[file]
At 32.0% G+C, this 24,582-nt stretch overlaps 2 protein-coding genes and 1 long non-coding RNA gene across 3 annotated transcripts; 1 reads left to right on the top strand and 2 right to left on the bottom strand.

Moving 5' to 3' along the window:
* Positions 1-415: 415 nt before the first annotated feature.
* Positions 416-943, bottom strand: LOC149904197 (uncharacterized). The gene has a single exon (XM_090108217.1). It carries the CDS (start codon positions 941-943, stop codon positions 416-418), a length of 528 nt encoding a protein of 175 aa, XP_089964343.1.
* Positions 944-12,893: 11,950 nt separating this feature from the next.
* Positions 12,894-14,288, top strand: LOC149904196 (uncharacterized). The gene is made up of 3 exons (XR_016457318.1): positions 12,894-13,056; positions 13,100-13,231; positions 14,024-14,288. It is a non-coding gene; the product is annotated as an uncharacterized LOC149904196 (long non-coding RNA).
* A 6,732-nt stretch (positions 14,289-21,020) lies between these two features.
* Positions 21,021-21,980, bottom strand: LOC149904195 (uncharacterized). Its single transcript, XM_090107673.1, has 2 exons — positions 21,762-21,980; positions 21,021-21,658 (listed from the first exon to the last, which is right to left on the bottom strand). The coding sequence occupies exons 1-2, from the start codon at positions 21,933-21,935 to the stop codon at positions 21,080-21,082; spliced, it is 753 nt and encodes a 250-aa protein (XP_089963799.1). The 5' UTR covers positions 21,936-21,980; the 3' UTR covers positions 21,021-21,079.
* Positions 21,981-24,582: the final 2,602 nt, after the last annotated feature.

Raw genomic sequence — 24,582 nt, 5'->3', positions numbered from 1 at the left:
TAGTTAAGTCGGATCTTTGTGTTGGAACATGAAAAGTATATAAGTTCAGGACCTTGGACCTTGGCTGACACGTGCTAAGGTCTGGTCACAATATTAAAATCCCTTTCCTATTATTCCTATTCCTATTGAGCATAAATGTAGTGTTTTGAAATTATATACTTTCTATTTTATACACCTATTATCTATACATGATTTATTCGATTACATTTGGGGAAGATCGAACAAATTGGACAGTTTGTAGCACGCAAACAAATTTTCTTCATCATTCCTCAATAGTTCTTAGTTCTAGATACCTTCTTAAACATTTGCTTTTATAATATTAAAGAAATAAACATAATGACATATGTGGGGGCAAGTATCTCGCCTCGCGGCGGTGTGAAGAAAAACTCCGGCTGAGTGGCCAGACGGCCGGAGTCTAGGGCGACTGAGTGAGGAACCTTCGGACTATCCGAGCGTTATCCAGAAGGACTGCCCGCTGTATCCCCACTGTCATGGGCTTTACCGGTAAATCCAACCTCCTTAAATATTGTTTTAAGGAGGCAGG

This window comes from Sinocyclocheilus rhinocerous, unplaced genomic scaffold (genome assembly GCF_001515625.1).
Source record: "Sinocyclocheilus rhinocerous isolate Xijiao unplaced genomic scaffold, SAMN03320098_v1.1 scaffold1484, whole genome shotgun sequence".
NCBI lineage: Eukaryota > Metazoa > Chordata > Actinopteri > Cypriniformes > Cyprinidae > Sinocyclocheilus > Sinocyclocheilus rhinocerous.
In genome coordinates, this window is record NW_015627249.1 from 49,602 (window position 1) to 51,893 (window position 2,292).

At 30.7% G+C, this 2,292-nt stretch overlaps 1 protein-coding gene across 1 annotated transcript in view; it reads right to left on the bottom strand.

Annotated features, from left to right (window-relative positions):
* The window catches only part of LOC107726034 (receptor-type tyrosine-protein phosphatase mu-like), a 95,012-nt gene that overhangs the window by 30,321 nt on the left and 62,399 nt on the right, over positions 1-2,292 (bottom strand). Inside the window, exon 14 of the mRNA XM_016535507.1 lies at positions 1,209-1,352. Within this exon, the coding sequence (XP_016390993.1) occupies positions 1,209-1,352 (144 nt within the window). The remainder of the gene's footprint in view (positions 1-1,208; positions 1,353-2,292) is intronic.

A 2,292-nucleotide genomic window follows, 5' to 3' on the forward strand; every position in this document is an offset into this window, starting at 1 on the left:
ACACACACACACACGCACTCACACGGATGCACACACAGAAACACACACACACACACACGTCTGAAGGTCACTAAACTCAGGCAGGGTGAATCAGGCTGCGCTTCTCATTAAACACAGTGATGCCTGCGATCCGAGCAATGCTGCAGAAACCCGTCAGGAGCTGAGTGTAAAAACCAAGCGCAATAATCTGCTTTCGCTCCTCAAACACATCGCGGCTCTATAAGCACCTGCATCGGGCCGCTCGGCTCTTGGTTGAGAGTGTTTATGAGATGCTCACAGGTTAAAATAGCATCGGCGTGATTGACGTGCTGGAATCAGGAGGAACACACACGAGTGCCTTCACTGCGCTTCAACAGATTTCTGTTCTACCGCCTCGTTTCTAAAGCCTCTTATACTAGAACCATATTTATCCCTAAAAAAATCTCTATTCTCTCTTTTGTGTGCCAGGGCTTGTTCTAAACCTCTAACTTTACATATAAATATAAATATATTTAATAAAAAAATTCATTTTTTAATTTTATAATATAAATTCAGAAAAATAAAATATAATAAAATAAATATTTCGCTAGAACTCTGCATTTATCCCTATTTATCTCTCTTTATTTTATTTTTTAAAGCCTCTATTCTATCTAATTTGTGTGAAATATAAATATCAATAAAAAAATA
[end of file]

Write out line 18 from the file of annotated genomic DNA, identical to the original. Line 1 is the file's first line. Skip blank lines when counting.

* The window catches only part of LOC107726034 (receptor-type tyrosine-protein phosphatase mu-like), a 95,012-nt gene that overhangs the window by 30,321 nt on the left and 62,399 nt on the right, over positions 1-2,292 (bottom strand). Inside the window, exon 14 of the mRNA XM_016535507.1 lies at positions 1,209-1,352. Within this exon, the coding sequence (XP_016390993.1) occupies positions 1,209-1,352 (144 nt within the window). The remainder of the gene's footprint in view (positions 1-1,208; positions 1,353-2,292) is intronic.